7.     Psaltopoulou T, Sergentanis TN, Panagiotakos DB, Sergentanis IN, Kosti R, Scarmeas N. Mediterranean diet, stroke, cognitive impairment, and depression: a meta-analysis. Ann Neurol 2013.

8.     Nanri A, Mizoue T, Poudel-Tandukar K, Noda M, Kato M, Kurotani K, Goto A, Oba S, Inoue M, Tsugane S, Japan Public Health Centre-based Prospective Study Group. Dietary patterns and suicide in Japanese adults: the Japan Public Health Center-based Prospective Study. Br J Psychiatry 2013.

9.     Solfrizzi V, Panza F. Mediterranean diet and cognitive decline. A lesson from the whole-diet approach: what challenges lie ahead? J Alzheimers Dis 2014.

10.  Martinez-Lapiscina EH, Clavero P, Toledo E, Estruch R, Salas-Salvado J, San Julian B, Sanchez-Tainta A, Ros E, Valls-Pedret C, Martinez- Gonzalez MA. Mediterranean diet improves cognition: the PERIMED_NAVARRA randomised trial. J Neurol Neurosurg Psychiatry 2013.

11.  Balanza-Martinez V, Fries GR, Colpo GD, Colpo GD, Silveira PP, Portella AK, Tabares-Seisdedos R, Kapczinski F. Therapeutic use of omega-3 fatty acids in bipolar disorder. Expert Rev Neurother 2011.

12.  Matsuoka Y, Nishi D, Yonemoto N, Hamazaki K, Hashimoto K, Hamazaki T. Omega-3 fatty acids for secondary prevention of posttraumatic stress disorder after accidental injury: an open-label pilot study. J Clin Psychopharmacol 2010.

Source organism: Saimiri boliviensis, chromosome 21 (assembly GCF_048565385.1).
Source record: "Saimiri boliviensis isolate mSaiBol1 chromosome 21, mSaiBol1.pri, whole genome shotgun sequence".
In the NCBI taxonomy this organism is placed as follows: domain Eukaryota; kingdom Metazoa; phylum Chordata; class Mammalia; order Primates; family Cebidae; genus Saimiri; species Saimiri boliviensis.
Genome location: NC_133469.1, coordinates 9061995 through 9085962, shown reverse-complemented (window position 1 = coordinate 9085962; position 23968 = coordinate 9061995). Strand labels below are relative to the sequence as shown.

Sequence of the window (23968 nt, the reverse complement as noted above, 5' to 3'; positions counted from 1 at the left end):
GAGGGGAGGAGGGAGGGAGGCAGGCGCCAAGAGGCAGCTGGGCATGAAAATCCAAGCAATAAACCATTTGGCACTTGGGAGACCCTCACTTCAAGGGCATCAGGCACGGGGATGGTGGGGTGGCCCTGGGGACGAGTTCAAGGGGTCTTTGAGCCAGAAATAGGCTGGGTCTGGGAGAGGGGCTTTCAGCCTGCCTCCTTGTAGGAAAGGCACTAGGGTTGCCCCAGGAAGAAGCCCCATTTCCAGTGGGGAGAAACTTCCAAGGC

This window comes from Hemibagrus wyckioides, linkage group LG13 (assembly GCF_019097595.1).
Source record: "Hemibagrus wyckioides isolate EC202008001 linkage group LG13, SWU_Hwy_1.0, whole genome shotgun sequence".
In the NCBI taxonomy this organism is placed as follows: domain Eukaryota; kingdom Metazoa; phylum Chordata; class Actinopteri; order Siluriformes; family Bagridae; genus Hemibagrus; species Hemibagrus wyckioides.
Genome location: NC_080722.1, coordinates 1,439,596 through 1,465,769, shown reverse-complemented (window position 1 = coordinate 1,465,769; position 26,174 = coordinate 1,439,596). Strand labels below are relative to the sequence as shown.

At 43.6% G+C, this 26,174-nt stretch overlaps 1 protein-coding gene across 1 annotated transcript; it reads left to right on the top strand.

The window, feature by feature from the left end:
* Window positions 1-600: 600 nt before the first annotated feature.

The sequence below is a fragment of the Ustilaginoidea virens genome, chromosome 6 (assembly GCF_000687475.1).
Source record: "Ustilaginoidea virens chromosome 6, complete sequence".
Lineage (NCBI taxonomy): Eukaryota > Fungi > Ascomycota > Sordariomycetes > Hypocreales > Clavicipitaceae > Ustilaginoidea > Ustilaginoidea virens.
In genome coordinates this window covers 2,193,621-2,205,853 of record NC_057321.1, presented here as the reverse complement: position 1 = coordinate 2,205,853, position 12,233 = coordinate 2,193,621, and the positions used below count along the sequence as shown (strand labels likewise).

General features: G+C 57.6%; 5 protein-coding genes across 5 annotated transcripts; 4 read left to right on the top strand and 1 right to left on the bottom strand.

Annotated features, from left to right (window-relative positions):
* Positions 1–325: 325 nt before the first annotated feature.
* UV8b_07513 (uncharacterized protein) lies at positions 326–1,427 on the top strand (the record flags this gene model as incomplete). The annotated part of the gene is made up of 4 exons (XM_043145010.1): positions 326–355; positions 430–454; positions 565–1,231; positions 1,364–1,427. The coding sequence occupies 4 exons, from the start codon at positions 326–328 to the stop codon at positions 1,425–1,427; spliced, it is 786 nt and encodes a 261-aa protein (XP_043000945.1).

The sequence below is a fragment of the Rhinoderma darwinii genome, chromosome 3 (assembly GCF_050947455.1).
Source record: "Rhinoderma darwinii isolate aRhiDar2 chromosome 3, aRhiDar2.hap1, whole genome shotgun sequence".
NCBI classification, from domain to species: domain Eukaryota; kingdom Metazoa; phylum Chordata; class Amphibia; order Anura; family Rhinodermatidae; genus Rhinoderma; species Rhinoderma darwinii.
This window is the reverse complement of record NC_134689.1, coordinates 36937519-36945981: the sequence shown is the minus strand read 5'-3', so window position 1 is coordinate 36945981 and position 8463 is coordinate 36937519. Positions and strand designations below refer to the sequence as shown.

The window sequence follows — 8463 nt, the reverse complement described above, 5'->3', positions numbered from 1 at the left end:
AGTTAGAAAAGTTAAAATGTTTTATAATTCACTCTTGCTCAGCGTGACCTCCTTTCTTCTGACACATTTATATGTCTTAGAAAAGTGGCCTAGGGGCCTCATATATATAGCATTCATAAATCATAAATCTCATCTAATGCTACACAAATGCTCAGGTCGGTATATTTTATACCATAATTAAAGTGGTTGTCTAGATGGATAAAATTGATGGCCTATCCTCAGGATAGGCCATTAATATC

13.  Su KP, Wang SM, Pae CU. Omega-3 polyunsaturated fatty acids for major depressive disorder. Expert Opin Investig Drugs 2013.

14.  Amminger GP, Schafer MR, Papageorgiou K, Klier CM, Cotton SM, Harrigan SM, Mackinnon A, McGorry PD, Berger GE. Long-chain omega-3 acids for indicated prevention of psychotic disorders: a randomized, placebo-controlled trial. Arch Gen Psychiatry 2010.

15.  McMillan L, Owen L, Kras M, Scholey A. Behavioural effects of a 10-day Mediterranean diet: results from a pilot study evaluating mood and cognitive performance. Appetite 2011.

16.  Hendy HM. Which comes first in food-mood relationships, foods or moods? Appetite 2012.

17.  Logan, AC, Jacka, FN. Nutritional psychiatry research: an emerging discipline and its intersection with global urbanization, environmental challenges and the evolutionary mismatch. Journal of Physiological Anthropology 2014.